So it was not surprising that upon learning of his death at age 63, the public was overwhelmed with emotion. The shock of losing this man to suicide served as a cruel reminder that everyone, regardless of his station in life, is vulnerable to oppressive forces like mental illness and addiction. This widespread empathy, matched by private conversations around the dinner table and water cooler, is a new phenomenon that demonstrates just how much the stigma of suicide has diminished in recent years.
Twenty years ago, when musician Kurt Cobain died by suicide, the act of taking one’s life was commonly viewed with contempt, judged as selfishness and cowardice. Indeed, there are some corners where this view still lingers. Yet, in the days since Williams’ passing we’ve participated in a more candid discussion of suicide, the need for more research and better treatment, and what it means to live with mental illness.
Diverse and influential personalities like politico David Axelrod, astronaut Buzz Aldrin and television host Montel Williams, among others, seized the opportunity to talk about addiction and mental illness as chronic diseases and not casual choices.
The shift in public perception of why people turn to suicide is partly the result of a bittersweet victory to increase awareness of rising suicide rates amongst service members and veterans. The years-long media coverage has encouraged the public to see mental illness not as a weakness, but as a relentless storm that overwhelms even our bravest men and women.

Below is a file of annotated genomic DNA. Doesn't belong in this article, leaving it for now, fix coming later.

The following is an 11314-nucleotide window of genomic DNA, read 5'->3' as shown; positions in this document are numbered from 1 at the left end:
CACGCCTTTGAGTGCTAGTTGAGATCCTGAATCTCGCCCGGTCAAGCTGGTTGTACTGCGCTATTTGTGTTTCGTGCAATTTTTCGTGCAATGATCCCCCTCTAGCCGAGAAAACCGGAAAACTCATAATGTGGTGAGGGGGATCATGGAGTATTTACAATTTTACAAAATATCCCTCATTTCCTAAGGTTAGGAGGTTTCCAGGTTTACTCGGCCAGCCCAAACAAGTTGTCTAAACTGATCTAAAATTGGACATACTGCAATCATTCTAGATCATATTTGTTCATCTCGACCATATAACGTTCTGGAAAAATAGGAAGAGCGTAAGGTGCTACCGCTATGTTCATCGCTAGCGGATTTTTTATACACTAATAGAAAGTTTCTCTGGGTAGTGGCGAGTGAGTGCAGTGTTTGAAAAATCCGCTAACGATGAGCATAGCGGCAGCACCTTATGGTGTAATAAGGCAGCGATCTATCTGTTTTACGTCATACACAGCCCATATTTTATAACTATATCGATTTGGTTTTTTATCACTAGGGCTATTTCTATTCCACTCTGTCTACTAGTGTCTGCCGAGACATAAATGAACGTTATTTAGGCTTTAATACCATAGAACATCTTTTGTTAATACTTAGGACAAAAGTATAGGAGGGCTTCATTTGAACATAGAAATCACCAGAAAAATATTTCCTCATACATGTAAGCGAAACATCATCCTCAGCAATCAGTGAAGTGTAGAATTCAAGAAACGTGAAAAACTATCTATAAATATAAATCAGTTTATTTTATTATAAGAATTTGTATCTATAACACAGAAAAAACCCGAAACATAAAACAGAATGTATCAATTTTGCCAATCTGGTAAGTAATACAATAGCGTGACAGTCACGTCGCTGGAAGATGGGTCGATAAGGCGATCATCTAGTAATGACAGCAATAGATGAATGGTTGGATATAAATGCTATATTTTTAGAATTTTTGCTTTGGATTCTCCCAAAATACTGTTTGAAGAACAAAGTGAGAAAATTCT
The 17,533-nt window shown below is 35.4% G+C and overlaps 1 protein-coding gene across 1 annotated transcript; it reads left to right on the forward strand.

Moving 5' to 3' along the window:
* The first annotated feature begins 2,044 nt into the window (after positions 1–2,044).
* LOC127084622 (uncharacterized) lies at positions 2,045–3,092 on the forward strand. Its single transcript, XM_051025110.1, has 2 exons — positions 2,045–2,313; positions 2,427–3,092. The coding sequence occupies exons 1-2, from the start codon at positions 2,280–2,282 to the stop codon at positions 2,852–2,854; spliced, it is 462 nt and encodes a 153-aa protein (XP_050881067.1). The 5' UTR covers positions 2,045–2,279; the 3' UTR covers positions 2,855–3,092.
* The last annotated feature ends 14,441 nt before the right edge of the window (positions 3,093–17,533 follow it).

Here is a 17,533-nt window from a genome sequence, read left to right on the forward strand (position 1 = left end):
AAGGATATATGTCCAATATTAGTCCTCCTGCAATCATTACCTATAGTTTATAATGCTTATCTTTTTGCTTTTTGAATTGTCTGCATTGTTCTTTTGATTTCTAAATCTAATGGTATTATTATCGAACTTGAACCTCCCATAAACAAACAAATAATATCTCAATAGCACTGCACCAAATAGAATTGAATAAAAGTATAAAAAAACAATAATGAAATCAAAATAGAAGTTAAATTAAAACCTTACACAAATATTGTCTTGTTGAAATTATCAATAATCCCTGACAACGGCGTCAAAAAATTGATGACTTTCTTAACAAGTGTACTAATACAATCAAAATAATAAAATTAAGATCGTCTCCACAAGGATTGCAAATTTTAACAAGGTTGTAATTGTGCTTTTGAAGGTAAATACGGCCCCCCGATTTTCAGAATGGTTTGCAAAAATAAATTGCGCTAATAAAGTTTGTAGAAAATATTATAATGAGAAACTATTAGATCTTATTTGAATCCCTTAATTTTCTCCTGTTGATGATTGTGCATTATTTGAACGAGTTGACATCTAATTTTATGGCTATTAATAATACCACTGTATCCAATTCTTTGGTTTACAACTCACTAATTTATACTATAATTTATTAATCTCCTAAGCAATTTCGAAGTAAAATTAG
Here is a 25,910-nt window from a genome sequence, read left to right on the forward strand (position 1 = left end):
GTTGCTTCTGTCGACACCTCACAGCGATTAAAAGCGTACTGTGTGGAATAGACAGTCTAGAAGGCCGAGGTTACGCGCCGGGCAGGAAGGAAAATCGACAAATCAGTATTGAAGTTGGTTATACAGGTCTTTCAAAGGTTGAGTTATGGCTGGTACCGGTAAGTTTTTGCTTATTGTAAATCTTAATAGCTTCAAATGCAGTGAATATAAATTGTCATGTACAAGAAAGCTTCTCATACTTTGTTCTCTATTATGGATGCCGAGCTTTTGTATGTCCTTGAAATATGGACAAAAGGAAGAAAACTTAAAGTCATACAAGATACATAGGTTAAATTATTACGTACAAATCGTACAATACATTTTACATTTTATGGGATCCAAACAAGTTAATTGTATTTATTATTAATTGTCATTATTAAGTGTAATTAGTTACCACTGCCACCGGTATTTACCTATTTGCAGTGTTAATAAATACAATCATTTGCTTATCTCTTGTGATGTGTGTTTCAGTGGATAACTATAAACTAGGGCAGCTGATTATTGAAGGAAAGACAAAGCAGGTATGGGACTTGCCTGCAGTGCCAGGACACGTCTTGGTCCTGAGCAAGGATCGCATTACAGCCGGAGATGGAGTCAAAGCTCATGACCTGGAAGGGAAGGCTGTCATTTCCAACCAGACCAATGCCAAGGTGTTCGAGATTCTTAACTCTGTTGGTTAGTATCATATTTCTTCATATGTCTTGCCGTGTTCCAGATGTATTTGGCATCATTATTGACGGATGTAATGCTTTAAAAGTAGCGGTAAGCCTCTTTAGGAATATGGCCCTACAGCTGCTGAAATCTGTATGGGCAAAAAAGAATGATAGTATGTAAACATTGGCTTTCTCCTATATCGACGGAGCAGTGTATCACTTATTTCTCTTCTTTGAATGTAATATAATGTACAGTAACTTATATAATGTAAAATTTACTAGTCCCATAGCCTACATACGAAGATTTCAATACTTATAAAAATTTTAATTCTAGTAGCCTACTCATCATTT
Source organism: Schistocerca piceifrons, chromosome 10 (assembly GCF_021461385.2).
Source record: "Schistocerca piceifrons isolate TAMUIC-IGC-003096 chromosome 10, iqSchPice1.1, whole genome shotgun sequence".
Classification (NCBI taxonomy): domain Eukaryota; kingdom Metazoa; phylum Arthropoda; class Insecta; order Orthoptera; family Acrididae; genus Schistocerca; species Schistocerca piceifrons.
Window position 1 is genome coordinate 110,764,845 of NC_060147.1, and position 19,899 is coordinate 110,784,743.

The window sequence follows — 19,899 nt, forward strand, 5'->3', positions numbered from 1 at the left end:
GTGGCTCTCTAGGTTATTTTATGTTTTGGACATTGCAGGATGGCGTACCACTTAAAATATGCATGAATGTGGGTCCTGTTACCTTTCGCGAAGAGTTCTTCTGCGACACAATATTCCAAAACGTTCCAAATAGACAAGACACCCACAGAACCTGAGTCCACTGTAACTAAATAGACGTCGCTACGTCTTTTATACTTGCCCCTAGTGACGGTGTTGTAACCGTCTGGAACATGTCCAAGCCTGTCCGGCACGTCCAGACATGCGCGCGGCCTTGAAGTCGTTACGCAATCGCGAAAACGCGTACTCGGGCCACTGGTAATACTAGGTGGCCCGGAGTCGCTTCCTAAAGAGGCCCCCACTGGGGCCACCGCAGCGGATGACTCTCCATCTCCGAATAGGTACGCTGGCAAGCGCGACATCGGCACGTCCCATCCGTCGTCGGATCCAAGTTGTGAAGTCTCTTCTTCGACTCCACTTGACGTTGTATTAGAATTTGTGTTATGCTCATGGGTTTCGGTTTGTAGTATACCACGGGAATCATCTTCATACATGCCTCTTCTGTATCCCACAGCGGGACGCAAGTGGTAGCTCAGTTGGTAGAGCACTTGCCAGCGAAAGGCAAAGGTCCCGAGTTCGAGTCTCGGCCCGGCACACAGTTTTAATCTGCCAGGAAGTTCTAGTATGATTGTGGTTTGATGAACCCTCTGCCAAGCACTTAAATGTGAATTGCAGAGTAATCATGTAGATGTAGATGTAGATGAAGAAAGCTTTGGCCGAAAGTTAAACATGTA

It is a question that also concerns Dr. Mark Willenbring, former director of the Division of Treatment and Recovery Research of the National Institute on Alcohol Abuse and Alcoholism at the National Institutes of Health. He told Mashable that while the stigma of mental illness has decreased, that won’t deliver every patient from his or her demons. Each case of mental illness is influenced by factors like family history, genetic risk and childhood trauma, which often combine in very unique ways to create anguish that feels intractable. For those who experience both mental illness and addiction, for example, suicide risk increases substantially.
The American health care system, Willenbring said, has traditionally treated addiction and mental health separately, which hinders our best efforts to help patients heal. Even when physicians try to integrate these aspects of care, they still lack the insight into mental disorders that would help them effectively treat more people. So while reducing stigma has been crucial in convincing people to seek medical care, it hasn’t yet yielded the kind of investment in research that doctors and patients desperately need. Read more…